- Montague grammar
- A type of formal language set up by the logician Richard Montague in his seminal ‘The Proper Treatment of Quantification in English’ (1974). A Montague grammar is based on a first-order language to which are added powerful logical tools for the construction and evaluation of sentences. The formal language includes: (i) first-order predicate logic, (ii) modal operators, (iii) tense operators, (iv) lambda abstraction, (v) operators forming the intensions and extensions of predicates. Montague provides a type-theoretic structure, but permits quantification over every type of expression. This language is called IL (intensional language). He gives IL a model theory, in terms of individuals, truth-values, coordinates of possible worlds and times (indexes), and functions of all these. IL enables us to give an indirect interpretation of any sentence of a natural language: first the sentence is mapped onto a translation in IL, and then the interpretation of this sentence is given. Montague's ideal was a full translation of natural language into the interpreted formal language thus generated.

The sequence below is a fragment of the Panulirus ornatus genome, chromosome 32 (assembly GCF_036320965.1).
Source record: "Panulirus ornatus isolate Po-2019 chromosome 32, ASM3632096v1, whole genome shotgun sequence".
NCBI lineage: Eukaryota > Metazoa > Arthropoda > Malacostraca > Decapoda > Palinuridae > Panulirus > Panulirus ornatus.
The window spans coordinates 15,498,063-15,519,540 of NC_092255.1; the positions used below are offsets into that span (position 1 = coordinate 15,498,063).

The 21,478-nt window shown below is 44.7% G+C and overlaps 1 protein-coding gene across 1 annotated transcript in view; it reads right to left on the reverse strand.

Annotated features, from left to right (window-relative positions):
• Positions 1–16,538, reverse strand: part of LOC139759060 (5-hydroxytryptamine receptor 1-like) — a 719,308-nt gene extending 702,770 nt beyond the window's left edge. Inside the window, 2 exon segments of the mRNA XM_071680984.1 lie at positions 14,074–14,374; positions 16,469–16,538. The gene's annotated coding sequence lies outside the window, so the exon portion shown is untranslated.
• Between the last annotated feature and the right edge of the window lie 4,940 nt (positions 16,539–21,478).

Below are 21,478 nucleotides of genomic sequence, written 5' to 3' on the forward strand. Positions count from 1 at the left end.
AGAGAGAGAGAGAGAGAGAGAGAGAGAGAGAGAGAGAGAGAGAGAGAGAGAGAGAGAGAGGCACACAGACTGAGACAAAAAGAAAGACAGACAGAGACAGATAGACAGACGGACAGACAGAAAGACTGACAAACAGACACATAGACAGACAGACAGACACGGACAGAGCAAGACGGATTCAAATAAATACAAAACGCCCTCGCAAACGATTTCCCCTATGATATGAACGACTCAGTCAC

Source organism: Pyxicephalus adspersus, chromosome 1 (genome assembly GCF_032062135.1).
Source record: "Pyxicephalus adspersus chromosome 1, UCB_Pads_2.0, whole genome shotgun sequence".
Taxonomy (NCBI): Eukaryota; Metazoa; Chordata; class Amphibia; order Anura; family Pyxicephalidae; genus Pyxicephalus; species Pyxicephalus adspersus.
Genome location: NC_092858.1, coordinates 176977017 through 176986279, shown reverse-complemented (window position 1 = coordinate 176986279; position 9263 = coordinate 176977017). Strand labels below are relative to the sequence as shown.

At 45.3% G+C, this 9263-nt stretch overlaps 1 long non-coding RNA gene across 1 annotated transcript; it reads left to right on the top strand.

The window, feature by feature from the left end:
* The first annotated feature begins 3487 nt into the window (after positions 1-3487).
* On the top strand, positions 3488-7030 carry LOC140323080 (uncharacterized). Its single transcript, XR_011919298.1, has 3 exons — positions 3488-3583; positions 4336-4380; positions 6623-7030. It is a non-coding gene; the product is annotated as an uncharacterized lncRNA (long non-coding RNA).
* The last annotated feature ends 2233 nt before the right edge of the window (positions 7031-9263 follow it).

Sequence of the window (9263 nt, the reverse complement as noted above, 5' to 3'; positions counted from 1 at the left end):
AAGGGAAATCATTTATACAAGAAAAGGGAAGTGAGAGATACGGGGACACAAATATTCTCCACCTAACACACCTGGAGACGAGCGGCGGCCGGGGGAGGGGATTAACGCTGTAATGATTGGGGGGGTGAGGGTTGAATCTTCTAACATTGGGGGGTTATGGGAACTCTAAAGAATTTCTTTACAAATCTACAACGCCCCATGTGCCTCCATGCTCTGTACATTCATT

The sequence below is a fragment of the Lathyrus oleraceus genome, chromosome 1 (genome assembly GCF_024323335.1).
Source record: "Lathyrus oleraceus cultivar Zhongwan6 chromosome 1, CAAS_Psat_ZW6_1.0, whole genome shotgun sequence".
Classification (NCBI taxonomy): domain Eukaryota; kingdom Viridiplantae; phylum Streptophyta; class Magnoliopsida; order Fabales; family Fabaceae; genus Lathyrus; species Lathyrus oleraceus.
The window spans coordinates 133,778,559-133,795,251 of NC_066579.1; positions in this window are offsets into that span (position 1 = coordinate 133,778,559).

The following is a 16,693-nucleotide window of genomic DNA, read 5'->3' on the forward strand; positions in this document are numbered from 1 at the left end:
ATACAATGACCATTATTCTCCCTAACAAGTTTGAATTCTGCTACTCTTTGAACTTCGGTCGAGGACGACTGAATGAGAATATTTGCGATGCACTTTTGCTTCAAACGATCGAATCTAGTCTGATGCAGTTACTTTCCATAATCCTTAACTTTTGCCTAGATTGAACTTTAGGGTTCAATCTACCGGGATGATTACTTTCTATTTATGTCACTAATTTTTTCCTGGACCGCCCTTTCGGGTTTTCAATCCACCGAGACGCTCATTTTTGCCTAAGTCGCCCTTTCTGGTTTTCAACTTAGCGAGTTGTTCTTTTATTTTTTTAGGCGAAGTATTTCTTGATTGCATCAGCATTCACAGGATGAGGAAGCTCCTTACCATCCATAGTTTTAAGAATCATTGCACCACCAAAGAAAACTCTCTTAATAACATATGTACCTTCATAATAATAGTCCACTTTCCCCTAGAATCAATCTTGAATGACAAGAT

Philosophy dictionary. Academic. 2011.